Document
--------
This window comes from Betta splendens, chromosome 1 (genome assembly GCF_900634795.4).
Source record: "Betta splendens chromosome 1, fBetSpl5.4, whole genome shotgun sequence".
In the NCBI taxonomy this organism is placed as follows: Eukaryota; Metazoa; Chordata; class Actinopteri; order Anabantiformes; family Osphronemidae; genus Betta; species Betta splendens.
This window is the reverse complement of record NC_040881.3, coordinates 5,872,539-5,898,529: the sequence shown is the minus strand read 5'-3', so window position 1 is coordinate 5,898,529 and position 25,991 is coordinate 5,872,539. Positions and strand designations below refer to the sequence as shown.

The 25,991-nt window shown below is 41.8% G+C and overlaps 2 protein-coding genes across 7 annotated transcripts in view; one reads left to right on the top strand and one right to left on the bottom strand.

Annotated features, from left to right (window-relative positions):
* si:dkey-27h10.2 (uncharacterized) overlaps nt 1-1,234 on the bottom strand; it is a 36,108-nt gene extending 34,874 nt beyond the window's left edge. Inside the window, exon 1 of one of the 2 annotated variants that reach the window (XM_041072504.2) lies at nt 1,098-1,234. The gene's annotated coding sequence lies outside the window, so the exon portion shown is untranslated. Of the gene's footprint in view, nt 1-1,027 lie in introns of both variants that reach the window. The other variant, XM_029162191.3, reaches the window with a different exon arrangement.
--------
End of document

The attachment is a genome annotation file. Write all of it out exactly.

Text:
This window comes from Betta splendens, chromosome 1 (genome assembly GCF_900634795.4).
Source record: "Betta splendens chromosome 1, fBetSpl5.4, whole genome shotgun sequence".
In the NCBI taxonomy this organism is placed as follows: Eukaryota; Metazoa; Chordata; class Actinopteri; order Anabantiformes; family Osphronemidae; genus Betta; species Betta splendens.
This window is the reverse complement of record NC_040881.3, coordinates 5,872,539-5,898,529: the sequence shown is the minus strand read 5'-3', so window position 1 is coordinate 5,898,529 and position 25,991 is coordinate 5,872,539. Positions and strand designations below refer to the sequence as shown.

The 25,991-nt window shown below is 41.8% G+C and overlaps 2 protein-coding genes across 7 annotated transcripts in view; one reads left to right on the top strand and one right to left on the bottom strand.

Annotated features, from left to right (window-relative positions):
* si:dkey-27h10.2 (uncharacterized) overlaps nt 1-1,234 on the bottom strand; it is a 36,108-nt gene extending 34,874 nt beyond the window's left edge. Inside the window, exon 1 of one of the 2 annotated variants that reach the window (XM_041072504.2) lies at nt 1,098-1,234. The gene's annotated coding sequence lies outside the window, so the exon portion shown is untranslated. Of the gene's footprint in view, nt 1-1,027 lie in introns of both variants that reach the window. The other variant, XM_029162191.3, reaches the window with a different exon arrangement.